Dave Courteen, managing director of The Shrewsbury Club, said the decision ends a lot of the uncertainty for both large and smaller companies.
The scheme will fix wholesale gas and electricity prices for firms for six months from October 1, shielding businesses from crippling costs.
It is understood the scheme will be reviewed after three months with an option to extend support for "vulnerable businesses" – but it is not known what sectors come under the category.
Despite welcoming the support package, Mr Courteen warned further support may be needed after the winter.
"While the six-month Energy Bill Relief Scheme is a very welcome help, this still creates a cliff edge moment from April 2023," he said.
“Like other health clubs, gyms and spas across the country, here at The Shrewsbury Club, we’re impacted by high energy bills all year round. Energy rates are exponentially higher than 2019 and we are in a low margin industry.
"We’re not like other businesses – we don’t have a seasonal spike in energy, we need to heat our swimming pools, and maintain the cool temperatures in our gym and studios for 12 months of the year.
“I understand the scheme will be reviewed after three months with an option to extend support for ‘vulnerable businesses’ – but it is not yet known what sectors will come under this category.
“Come March, yes, the weather may warm up a few degrees, but our energy bills won’t change, our members will still want to jump into a warm swimming pool, relax in a heated sauna and workout in a cool gym.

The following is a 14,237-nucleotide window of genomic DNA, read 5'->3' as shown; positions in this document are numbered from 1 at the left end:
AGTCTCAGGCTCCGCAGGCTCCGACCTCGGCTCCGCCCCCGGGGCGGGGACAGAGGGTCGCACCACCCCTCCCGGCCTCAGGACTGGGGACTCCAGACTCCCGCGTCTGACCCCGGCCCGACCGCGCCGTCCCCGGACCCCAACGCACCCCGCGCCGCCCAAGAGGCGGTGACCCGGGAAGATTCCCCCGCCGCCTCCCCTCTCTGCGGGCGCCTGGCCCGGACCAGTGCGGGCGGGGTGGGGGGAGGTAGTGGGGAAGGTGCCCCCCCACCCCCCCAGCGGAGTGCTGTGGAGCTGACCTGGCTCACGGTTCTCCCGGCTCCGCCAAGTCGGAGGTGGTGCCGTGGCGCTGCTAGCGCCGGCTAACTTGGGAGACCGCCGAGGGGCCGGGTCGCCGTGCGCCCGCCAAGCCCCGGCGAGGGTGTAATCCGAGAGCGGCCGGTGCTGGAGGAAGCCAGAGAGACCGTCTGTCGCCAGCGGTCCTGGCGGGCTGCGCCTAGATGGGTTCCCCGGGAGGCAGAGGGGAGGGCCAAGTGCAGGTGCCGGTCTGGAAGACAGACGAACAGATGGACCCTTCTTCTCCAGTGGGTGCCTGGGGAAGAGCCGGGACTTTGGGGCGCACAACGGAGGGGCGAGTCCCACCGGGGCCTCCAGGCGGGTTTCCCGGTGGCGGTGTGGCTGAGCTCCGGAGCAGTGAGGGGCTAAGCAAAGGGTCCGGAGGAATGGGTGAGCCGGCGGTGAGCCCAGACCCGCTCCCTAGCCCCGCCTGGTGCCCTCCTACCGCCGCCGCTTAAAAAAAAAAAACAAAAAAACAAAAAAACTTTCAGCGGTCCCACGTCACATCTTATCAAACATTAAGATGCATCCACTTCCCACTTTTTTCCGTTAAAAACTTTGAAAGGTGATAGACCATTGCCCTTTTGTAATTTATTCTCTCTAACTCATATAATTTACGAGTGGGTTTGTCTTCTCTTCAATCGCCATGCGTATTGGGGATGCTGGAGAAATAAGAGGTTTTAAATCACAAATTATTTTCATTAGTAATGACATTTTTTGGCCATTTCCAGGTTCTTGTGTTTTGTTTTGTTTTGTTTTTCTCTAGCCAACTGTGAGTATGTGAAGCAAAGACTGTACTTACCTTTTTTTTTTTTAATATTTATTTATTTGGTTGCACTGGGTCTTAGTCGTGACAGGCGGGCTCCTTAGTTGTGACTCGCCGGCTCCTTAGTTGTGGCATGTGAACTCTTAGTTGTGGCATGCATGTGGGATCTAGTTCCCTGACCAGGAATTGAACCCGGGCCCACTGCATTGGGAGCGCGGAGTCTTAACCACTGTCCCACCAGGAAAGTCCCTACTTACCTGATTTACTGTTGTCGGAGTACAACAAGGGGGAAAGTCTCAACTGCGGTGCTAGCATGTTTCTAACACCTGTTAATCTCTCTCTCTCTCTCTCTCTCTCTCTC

“It’s an issue facing businesses of all kinds, from hospitality through to manufacturing, but the impact is wider in the health and wellness sector. Many might not see us as a crucial service but health and fitness clubs like ours are one of the key factors why so many people lead healthy lifestyles. We also know that regular exercise in a gym setting has a hugely beneficial effect on people’s mental wellbeing.
“If services like ours had to close because of the energy bills it would have a huge impact on the wider community. Whether you’re a regular swimmer, amateur tennis player or gym-goer, keeping your body moving and heart pumping is key to a healthy lifestyle – keeping people out of doctors waiting rooms and hospitals.”
Shevaun Haviland, director general of the British Chambers of Commerce, added: “For months we have been calling for Government intervention to help businesses with eye-watering energy bills. This support package is significant and will ease the cost pressures that have been piling up on businesses.
“It will allow many firms that were facing closure, or having to lay off staff or reduce output, to keep going through the winter.
“But the exact level of support will vary greatly from business to business depending on the detail of its contract, so some will inevitably do better than others.
“We now need action to get this saving passed onto business as soon as possible – every day will put some firms closer to the edge and they cannot hang on much longer.
“There must also be effective legal oversight to ensure no firms that are due this money miss out.
“We understand there are a range of unknowns for the Government in looking ahead, but without further reassurance very few firms will make plans to invest or grow.
“Some businesses will still struggle to meet their bills despite this government intervention, the Chancellor must prioritise those firms in his mini-budget on Friday.
“There are a range of other challenges that must be addressed including labour shortages, supply chain disruption, and rising raw material costs.
“To truly revitalise our economy for the difficult months ahead then there must be a clear long-term plan that gives business the confidence to grow.”